It's best to repot your houseplant as it becomes rootbound.
Most of our favorite houseplants grow larger with time. We see leaves and stems increase, but it's harder to notice the roots unless we take the plant out of its pot. Houseplants do best -- and grow fastest and healthiest -- when repotted before they become rootbound. Follow these guidelines when it comes to repotting your houseplants.
Let Your Plant Acclimate
Though you might be tempted to give your plant new digs right away, but it's best to wait at least two or three weeks after getting your new plant. This is especially true if you purchased it online and had it shipped. The reason for this is that you don't want to add acclimation stress on top of transplanting stress.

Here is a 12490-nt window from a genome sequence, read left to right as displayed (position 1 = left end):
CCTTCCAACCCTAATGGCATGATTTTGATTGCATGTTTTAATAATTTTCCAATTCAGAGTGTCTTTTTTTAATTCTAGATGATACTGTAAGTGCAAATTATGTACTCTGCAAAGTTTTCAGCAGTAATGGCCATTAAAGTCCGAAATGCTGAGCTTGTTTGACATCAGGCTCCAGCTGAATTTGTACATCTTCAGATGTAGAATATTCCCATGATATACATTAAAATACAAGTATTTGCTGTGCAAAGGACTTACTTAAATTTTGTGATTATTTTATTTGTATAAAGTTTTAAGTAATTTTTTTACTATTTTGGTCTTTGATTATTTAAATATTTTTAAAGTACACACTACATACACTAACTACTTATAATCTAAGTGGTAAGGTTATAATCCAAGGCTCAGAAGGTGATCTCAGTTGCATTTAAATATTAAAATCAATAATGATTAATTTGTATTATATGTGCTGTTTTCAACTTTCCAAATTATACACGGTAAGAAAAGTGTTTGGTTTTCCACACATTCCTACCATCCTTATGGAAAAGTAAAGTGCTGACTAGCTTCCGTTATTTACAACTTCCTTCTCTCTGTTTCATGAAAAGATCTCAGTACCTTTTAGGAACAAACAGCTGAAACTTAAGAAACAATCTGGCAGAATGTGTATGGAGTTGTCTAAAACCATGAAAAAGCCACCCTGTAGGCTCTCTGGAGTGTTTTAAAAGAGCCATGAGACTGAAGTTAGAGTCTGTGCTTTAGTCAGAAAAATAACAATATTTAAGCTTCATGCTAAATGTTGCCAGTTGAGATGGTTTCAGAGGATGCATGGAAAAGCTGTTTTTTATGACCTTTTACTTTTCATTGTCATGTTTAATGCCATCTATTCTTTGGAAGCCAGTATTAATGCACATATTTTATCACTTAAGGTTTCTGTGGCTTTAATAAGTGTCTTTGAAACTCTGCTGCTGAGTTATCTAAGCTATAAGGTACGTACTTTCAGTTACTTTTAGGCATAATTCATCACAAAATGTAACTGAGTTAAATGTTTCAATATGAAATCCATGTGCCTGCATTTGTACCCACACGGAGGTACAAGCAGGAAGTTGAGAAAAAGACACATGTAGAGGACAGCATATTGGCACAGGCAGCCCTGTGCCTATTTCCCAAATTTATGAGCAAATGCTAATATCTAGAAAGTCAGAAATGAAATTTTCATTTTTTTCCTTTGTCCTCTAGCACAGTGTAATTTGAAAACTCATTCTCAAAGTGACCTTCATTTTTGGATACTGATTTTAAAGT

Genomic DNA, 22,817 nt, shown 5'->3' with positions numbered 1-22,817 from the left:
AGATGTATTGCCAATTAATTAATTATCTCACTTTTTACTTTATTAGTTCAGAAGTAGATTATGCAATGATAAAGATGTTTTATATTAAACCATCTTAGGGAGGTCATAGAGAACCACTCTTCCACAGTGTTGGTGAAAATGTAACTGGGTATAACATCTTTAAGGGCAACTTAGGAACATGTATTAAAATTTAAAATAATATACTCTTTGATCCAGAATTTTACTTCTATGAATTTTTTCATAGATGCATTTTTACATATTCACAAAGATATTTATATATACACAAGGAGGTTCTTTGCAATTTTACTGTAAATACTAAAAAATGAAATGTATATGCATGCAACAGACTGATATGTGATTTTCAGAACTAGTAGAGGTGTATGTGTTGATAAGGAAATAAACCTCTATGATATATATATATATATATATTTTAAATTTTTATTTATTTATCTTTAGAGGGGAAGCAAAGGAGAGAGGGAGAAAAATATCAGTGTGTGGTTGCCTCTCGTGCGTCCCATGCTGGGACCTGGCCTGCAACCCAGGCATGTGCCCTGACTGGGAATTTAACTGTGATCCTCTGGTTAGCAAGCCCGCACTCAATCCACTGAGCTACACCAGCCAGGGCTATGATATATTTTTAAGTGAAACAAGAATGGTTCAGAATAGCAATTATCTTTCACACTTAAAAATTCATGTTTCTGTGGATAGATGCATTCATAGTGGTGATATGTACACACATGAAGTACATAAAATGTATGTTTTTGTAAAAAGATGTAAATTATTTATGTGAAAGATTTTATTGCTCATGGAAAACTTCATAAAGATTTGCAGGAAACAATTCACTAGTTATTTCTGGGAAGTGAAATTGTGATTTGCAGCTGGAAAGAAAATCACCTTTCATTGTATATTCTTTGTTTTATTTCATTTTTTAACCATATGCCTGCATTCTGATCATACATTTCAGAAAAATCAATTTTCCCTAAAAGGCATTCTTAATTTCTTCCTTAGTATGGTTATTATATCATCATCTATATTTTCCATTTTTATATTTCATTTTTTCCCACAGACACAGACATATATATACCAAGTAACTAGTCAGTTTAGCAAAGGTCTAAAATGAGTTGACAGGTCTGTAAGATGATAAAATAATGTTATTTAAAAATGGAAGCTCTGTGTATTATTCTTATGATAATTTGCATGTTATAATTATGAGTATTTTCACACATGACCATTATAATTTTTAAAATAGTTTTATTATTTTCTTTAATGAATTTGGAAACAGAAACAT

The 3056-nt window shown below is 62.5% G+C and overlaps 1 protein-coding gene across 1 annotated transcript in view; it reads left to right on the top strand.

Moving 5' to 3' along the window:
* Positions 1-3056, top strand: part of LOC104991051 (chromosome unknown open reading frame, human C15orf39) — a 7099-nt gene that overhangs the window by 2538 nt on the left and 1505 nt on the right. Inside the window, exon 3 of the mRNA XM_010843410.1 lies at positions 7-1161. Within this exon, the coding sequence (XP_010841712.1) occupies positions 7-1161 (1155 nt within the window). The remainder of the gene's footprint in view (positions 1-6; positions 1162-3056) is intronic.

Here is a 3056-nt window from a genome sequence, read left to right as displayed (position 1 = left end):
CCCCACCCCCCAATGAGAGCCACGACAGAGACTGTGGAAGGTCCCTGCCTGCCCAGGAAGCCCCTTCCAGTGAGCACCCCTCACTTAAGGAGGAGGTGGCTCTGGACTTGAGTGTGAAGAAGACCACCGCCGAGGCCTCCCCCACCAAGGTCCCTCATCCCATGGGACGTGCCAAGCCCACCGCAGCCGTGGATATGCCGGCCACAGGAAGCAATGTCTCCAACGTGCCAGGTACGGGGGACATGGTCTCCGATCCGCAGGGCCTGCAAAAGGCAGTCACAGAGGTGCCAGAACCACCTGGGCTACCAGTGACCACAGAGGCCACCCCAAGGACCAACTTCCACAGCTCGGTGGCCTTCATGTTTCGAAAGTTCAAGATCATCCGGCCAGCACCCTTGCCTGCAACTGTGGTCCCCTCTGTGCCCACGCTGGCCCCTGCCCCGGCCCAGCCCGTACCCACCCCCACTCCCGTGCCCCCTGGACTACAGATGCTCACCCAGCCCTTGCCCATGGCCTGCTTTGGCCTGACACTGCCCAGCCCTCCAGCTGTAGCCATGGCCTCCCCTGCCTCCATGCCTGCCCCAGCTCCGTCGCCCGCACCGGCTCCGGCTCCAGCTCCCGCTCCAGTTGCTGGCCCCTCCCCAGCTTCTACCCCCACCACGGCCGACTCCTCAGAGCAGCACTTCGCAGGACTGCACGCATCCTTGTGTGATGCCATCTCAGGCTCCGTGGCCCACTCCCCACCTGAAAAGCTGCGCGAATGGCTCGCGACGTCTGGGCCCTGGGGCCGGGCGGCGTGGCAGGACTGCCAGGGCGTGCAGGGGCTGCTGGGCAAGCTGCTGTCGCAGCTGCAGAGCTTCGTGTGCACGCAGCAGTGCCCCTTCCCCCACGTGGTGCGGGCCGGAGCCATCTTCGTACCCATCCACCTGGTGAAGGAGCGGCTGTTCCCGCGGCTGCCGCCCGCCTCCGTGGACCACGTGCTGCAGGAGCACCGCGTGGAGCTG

You Don't Have to Repot Right Away
If your plant isn't roobound, you don't need to repot (unless you'd like to). You'll know your plant is rootbound when you pull it out of the pot and see a tight mass of roots circling the inside of the container.
Pick a Similarly Sized Pot
When repotting, it's best to choose a container that's only a couple of inches larger than the pot you're changing it out from. If you select a pot that's substantially bigger, all the extra potting mix can hold too much moisture and cause root rot or other watering issues.
Get more tips for repotting your houseplant.